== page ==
Welcome to my personal blog. I mostly write on entrepreneurship, economics, libertarianism, movies, and my travels.

Search This Blog

Apr 10, 2012

The greatest economic debate of the last century: Keynes Vs Hayek

I recently finished listening to the audio version of Nicholas Wapshott's book 'Keynes Hayek: The Clash That Defined Modern Economics”. I very much enjoyed this book — which is detailed and entertaining and conceptual all at once. The book basically outlines, the lives, works, influences and inter-relationship of two great economists of the twentieth century- F.A. Hayek and J.M. Keynes whose opposing and conflicting view points competed to dominate the political economic discourses of the world for the past century and continue to do so. Keynes,a proponent of government intervention and direction of the economy was able to dominate the discourse until 1970s whereas Hayek, a proponent of free markets dominated the scene from 1970s to 2008 as per the author.

In 1930s, when the world was thrown into a turmoil by the Great Depression, these two economists emerged with competing claims on how to restore the world into balance and revive growth. Keynes, who was an internationally well-known figure for his role in the negotiations of allied forces with defeated Germany at the end of World War I and his popular works such as The Economic Consequences of Peace, came up with the idea that governments should play a greater role in the economy by manipulating with the aggregate demand of the economy and cure unemployment and enhance economic growth. He believed unemployment to be the most severe problem of any economy and government could solve the problem by increasing government expenditures and undertaking extensive public works, however unnecessary or wasteful they be. He thought the government actions were necessary to correct the 'failures of markets' and save 'capitalism' from itself. His ideas took time to be popular but really took off with the Second World War engulfing most of the economies of the non-communist world.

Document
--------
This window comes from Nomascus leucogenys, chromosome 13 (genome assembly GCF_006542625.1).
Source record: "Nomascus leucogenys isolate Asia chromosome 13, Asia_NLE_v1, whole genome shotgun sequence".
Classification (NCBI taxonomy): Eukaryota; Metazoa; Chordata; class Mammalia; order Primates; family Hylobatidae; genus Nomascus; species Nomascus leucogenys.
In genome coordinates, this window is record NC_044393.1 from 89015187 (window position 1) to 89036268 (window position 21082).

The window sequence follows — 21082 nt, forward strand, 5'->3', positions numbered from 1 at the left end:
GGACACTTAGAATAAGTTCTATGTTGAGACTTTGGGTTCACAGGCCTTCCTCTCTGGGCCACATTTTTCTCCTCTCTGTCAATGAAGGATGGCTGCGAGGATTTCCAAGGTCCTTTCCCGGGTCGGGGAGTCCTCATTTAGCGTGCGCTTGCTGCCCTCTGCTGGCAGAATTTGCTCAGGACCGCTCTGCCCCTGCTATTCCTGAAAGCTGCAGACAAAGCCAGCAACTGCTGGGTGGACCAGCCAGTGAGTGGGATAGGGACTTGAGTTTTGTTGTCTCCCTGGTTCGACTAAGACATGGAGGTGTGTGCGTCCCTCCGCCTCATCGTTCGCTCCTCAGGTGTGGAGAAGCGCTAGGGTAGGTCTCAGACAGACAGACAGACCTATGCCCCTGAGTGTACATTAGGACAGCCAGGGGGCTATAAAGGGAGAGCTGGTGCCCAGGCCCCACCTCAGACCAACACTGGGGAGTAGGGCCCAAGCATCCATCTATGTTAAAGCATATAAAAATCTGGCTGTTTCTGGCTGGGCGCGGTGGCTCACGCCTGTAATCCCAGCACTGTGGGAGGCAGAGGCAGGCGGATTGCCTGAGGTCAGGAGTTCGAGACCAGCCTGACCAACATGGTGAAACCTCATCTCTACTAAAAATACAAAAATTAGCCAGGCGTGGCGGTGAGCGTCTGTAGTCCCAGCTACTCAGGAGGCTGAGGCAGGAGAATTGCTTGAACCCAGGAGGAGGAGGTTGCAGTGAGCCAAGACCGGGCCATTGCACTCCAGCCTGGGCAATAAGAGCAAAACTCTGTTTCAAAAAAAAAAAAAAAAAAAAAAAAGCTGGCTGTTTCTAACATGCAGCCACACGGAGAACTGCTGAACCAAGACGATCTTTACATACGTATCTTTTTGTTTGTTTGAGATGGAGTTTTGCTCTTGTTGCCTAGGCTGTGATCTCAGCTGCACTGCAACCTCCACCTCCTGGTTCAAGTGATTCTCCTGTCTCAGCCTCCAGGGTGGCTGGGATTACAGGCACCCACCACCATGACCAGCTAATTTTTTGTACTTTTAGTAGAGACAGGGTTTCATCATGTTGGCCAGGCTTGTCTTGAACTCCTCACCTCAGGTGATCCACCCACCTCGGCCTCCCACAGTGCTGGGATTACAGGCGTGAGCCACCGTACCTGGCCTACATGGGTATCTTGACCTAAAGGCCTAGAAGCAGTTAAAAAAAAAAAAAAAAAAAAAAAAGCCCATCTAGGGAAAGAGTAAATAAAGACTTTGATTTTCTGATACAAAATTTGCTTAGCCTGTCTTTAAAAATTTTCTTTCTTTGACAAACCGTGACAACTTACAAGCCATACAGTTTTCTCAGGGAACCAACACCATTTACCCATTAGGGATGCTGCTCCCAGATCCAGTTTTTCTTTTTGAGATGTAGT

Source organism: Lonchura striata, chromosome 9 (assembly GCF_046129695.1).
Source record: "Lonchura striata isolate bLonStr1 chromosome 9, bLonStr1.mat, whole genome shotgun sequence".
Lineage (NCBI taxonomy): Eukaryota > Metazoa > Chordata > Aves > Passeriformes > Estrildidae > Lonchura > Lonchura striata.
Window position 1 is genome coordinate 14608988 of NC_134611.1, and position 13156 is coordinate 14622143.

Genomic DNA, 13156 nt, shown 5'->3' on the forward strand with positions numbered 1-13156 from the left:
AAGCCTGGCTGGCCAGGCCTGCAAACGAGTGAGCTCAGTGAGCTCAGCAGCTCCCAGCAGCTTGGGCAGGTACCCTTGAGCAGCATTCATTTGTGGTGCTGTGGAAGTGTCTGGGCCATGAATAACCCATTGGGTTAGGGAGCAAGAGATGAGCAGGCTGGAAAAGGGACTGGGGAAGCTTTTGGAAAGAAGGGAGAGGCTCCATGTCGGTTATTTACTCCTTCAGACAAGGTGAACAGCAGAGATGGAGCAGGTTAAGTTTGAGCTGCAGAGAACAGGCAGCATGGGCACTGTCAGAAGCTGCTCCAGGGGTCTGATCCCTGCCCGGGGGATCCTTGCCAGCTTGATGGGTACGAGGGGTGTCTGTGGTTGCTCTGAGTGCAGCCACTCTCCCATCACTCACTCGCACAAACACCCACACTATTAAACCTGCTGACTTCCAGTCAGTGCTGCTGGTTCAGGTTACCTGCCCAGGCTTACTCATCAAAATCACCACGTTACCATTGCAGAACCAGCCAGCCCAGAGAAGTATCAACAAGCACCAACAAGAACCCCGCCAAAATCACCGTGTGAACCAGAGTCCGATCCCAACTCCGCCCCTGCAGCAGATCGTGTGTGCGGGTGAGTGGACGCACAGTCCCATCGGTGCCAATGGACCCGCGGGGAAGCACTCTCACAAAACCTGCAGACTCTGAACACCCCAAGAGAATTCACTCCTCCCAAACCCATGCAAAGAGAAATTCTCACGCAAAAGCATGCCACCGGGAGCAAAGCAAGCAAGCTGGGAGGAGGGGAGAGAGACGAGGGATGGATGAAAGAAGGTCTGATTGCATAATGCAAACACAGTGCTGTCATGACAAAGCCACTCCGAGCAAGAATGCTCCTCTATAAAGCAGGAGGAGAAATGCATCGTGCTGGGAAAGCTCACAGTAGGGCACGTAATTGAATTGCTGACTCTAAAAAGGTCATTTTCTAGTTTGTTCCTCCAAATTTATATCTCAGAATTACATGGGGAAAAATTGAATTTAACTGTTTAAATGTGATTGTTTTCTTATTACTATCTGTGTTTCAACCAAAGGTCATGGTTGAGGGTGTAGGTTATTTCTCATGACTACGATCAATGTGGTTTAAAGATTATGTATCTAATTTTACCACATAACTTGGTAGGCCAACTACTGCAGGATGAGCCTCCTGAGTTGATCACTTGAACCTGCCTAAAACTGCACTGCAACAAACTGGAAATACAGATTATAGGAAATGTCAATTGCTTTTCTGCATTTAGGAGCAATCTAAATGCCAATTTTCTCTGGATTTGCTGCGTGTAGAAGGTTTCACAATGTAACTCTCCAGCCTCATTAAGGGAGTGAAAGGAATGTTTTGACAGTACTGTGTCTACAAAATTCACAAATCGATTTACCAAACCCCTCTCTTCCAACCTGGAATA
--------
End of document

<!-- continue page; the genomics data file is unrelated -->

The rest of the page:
F.A. Hayek
F.A. Hayek, on the other hand, was a little known Austrian economist who believed that any intervention by the government in the economy would do more harm than good. He believed inflation caused by government's wasteful expenditure to be more evil than the unemployment itself. As per Hayek, markets are too complicated and consist of too many individuals with too diverse beliefs to be understood or properly managed by a central authority. In his highly popular book, he outlined how small interventions in the economy can lead countries into totalitarianism. He contested that totalitarian regimes like fascism were not a reaction to capitalism but socialism in disguise. He put forward the ideas that free markets when undeterred or misled by government actions correct themselves and were the only source of prosperity.